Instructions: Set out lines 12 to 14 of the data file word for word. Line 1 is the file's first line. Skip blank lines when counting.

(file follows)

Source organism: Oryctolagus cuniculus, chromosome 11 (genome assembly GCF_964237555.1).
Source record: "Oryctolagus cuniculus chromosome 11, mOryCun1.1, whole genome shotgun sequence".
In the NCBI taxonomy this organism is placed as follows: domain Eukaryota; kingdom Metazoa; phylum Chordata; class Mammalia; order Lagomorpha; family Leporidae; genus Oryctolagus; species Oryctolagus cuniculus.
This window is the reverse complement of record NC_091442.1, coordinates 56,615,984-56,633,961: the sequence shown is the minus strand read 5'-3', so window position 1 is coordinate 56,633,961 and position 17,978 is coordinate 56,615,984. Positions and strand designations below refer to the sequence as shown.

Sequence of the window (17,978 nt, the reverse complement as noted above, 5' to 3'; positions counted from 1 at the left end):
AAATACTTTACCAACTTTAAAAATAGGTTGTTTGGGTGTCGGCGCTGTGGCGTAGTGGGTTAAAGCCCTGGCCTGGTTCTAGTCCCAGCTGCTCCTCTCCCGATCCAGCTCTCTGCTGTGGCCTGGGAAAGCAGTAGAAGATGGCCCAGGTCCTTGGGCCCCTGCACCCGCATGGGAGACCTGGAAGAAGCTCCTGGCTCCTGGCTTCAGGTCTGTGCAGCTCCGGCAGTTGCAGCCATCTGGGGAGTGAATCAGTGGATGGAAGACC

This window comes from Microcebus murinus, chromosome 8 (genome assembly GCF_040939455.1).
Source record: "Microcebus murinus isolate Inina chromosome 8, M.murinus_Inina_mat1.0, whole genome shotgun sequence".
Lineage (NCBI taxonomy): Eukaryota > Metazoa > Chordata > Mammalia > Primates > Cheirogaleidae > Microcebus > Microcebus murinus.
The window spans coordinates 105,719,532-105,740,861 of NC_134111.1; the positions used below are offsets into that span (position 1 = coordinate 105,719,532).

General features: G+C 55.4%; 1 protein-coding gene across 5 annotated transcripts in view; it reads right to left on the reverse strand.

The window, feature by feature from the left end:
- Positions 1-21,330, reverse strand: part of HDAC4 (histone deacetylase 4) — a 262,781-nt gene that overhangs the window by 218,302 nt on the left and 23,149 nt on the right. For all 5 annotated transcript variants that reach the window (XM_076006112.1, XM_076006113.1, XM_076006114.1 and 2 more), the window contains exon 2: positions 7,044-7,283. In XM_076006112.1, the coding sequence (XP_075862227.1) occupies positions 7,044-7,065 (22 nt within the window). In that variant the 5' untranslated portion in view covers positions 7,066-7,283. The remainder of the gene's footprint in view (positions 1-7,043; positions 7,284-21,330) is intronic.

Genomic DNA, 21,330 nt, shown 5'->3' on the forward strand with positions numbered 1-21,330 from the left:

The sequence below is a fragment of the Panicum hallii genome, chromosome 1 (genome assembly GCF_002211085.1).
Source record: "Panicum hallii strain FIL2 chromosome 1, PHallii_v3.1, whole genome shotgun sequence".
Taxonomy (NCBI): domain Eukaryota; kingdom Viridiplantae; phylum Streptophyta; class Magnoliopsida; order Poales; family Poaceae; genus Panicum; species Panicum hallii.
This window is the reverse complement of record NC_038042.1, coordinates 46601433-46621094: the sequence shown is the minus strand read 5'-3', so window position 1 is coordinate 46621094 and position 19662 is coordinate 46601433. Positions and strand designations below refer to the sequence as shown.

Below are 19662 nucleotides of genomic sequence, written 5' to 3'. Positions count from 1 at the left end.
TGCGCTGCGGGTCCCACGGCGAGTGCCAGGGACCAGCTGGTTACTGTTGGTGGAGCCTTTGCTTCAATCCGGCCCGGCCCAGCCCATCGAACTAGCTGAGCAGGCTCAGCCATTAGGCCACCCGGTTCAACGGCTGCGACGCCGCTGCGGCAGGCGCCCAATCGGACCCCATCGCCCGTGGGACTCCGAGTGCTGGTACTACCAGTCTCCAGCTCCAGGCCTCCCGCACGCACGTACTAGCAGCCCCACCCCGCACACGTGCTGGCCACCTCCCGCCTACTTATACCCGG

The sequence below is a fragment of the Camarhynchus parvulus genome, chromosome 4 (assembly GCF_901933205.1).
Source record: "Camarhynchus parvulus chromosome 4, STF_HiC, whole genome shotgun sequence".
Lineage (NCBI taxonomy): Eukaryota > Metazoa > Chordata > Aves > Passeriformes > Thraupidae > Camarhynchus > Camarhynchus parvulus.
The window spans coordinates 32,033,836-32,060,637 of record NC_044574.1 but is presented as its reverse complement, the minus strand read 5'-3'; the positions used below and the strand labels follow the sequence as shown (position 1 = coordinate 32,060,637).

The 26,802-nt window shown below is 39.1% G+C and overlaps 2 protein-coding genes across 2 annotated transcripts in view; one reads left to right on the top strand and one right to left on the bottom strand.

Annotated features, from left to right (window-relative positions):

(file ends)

The window, feature by feature from the left end:
- Positions 1-21,330, reverse strand: part of HDAC4 (histone deacetylase 4) — a 262,781-nt gene that overhangs the window by 218,302 nt on the left and 23,149 nt on the right. For all 5 annotated transcript variants that reach the window (XM_076006112.1, XM_076006113.1, XM_076006114.1 and 2 more), the window contains exon 2: positions 7,044-7,283. In XM_076006112.1, the coding sequence (XP_075862227.1) occupies positions 7,044-7,065 (22 nt within the window). In that variant the 5' untranslated portion in view covers positions 7,066-7,283. The remainder of the gene's footprint in view (positions 1-7,043; positions 7,284-21,330) is intronic.

Genomic DNA, 21,330 nt, shown 5'->3' on the forward strand with positions numbered 1-21,330 from the left: